Reaching young readers by re‐engaging their parents Parents are vitally interested in the education of their children, and reading is an important factor in that education, which makes parents a key ally in newspapers’ effort to attract young readers, advises educational publisher Francois Dufuor. It is a value proposition for parents, Dufuor told the 2009 international Young Reader Roundtable in Hyderabad, India. “They are ready to pay for education,” he said in outlining several strategies for reaching young readers through their parents. Dufuor is founder of Plac Bac Press, an independent French educational publishing house that produces My Weekly, Le Petit Quotidien, Mon Quotidien, l´Actu and l´Actu-Eco. The newspapers have a unique design of targeting a younger audience and focus on specific age groups for each publication. Keep in mind that the parents read these newspapers as well as the targeted youngsters, Dufuor told the roundtable audience. Therefore one strategy is to include bigger stories for adults alongside the content designed for the younger audience. In newspapers intended for older young readers, stories are select that will interest both the parents and their young readers. On days when the adult stories are potentially not suitable for young readers, Dufuor explained that the newspapers are distributed in a black wrapper with a disclaimer “saying to the parents: It’s up to you to decide for your kids to read the paper today.” Since parents are paying for the subscription, it is their decision to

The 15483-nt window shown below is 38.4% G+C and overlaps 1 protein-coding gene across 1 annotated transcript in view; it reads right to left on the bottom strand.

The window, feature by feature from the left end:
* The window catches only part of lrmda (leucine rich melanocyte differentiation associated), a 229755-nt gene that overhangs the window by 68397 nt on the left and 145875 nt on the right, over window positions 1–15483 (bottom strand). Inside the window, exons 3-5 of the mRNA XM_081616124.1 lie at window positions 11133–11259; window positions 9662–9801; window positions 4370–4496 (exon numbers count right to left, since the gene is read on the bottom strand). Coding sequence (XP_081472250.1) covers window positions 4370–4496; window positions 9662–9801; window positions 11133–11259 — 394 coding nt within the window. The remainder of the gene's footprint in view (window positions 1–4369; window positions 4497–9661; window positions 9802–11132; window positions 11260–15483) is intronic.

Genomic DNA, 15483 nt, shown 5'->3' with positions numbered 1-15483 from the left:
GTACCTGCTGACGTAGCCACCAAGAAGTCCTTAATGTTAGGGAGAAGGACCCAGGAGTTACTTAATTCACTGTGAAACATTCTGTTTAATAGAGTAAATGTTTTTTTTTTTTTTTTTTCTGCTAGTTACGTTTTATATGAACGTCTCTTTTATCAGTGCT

Francois Darfou speaks in Hyderabad, India. make, he said. My Weekly takes a different approach to satisfying the parents of young readers by helping the reader learn more English. The newspaper presents the news of the week in English and offers a page at the end that works as a tool to learn the language. Reaching out to aspiring journalists through workshops is another approach Dufuor has taken toward young readers. Parents can bring their children to the newspaper office on Wednesdays and Sundays to become “editors for a day.” Once again, Dufuor noted, it is important that the workshop impress the parents because they are paying for it. Beyond newspapers, Plac Bac Press introduced a radio program every Saturday that turns the tables on parent-child interaction. “It’s not targeting kids,” Dufuor explained. “It’s really targeting an adult audience.” The show puts youngsters on the air asking questions about the news that, in their naivety, often cut to the core of the issues for the adult listeners. iPhone applications are the newest technology Dufuor said is being used to reach out to the parents of young readers. Children can view the newspaper on their parent’s iPhone, but the parents have to buy the application because the young readers can’t pay for it themselves. The project has been successful in saving the cost of printed copies, he explained.